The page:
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A Common Legal Maneuver Just Totally Backfired on the Kushner Companies


In a back-and-forth battle between state and federal court in Maryland, a subsidiary of the Kushner Companies decided procedurally that it would rather face a jury in state court than be forced to reveal publicly the identities of its partners. The case at issue began as a landlord/tenant action in November 2017. Tenants alleged that the companies violated state law by charging baseless late fees.

The Kushner Companies tried to remove the case to federal court on the grounds of diversity– a common tactic by attorneys — but the technique totally backfired. Here’s why. First some background: Federal courts may only hear cases of questions under one of two circumstances:  (1) if the claim arises under federal law, or (2) where the parties in the litigation are citizens of different states and the amount in controversy exceeds $75,000. In the second instance, federal courts apply state law — but federal judges and federal juries hear the cases in federal courthouses. For corporations, the state of the corporate “nerve center” is considered the state’s state of “citizenship.”

Many multi-state corporations, like the Kushner companies, usually prefer litigating claims in federal court out of the presumption that federal courts are more “business friendly,” are less apt to be sympathetic or biased towards local litigants vs. out of town litigants. In order to get there, though, the defending party or parties seeking removal must prove a complete diversity of citizenship.  If any one of the defendants is a citizen of the same state as a plaintiff, diversity does not exist, and federal courts can’t hear the case.

Well, it appears the Kushner Companies got stuck in this process. Proving diversity means revealing the identity of partners. The Kushner Companies wanted to do that in secret sealed submissions. Observers, including the press, objected. The judge wouldn’t allow the submission to be sealed and set a deadline of Friday for the Kushner Companies to file the information publicly. The Companies refused.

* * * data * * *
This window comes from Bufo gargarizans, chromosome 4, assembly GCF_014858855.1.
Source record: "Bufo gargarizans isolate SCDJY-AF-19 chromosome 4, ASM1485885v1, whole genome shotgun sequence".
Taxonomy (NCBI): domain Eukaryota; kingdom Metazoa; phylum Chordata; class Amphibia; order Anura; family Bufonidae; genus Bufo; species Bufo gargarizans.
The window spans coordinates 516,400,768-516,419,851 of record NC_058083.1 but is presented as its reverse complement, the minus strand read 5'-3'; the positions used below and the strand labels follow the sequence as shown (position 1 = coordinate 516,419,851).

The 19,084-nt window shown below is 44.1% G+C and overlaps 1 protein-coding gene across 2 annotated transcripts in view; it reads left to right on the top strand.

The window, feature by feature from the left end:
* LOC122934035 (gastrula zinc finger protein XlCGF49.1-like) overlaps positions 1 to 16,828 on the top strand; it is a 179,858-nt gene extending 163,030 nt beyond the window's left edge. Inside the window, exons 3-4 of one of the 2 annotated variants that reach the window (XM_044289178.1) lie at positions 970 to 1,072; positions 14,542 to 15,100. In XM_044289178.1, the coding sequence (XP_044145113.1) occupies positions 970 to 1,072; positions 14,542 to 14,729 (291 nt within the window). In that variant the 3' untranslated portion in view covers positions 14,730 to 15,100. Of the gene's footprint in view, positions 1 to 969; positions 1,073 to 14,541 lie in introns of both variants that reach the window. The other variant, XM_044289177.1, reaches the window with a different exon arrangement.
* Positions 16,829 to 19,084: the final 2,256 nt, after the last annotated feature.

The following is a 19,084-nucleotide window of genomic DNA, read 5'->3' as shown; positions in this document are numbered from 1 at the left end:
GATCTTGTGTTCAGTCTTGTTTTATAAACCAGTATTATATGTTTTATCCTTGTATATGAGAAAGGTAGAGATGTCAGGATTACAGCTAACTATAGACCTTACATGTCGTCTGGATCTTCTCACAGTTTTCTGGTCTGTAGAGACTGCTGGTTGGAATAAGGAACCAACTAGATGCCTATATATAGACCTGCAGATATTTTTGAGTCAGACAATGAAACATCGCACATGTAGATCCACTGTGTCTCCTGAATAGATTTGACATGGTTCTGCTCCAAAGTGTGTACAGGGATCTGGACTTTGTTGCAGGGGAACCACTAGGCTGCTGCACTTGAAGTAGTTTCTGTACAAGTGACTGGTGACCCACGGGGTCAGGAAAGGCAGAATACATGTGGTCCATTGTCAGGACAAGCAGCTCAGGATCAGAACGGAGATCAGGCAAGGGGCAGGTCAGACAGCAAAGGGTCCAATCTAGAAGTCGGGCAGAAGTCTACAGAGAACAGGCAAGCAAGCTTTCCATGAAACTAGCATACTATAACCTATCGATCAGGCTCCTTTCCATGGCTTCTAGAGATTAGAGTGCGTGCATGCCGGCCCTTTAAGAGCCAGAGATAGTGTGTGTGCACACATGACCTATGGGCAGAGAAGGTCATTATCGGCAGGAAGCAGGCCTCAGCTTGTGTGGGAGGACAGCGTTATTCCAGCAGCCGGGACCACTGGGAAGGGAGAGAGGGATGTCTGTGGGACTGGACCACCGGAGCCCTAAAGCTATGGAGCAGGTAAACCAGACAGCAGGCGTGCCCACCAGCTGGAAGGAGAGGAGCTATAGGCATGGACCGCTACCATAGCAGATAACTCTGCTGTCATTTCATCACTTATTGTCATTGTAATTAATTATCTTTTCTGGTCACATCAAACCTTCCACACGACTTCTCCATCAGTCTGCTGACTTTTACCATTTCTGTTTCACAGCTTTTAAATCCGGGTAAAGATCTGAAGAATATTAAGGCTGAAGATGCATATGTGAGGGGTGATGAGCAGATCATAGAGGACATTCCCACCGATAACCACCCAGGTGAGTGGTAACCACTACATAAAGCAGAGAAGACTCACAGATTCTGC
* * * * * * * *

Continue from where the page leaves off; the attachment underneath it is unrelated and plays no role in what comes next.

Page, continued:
The Kushner Companies wanted to keep the partner names secret because the information involved the family business of President Trump’s son-in-law:

“The investor members of Defendants’ companies are numerous, and include a son-in-law of The President of the United States. Since the filing of this lawsuit and the Removal Statement, the media has taken an unprecedented interest in this case, making outrageous allegations, and assigning guilt and illegal conduct not only to the Defendants but to their investor members and the families of those members (including the Trump and Kushner families). There has been widespread coverage of those allegations as if fact, when they have not been substantiated. An unsealed filing . . . will further perpetuate this assignment of guilt/illegal conduct, will deprive Defendants’ remote disinterested investors/families of their right to privacy, and will further deprive the Defendants of their right to an impartial decision by this Court, versus the court of public opinion.”

The removal of the case to federal court, then, was a bust, and the case is headed back to state court — in what is ultimately a very bizarre legal chain of events for corporate litigation.

[Image via THOMAS PETER/AFP/Getty Images.]

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Aaron Keller is an attorney licensed in two states. He holds a juris doctor degree from the University of New Hampshire School of Law and a broadcast journalism degree from Syracuse University. During law school, he completed legal residencies in the Office of the New Hampshire Attorney General and in a local prosecutor’s office. He was employed as a summer associate in the New Hampshire Department of Safety, which manages the state police, and further served as a summer law clerk for a New York trial judge. Before law school, Keller worked for television stations in New York and in the Midwest, mostly as an evening news anchor and investigative reporter. His original reporting on the Wisconsin murder of Teresa Halbach was years later featured in the Netflix film "Making A Murderer."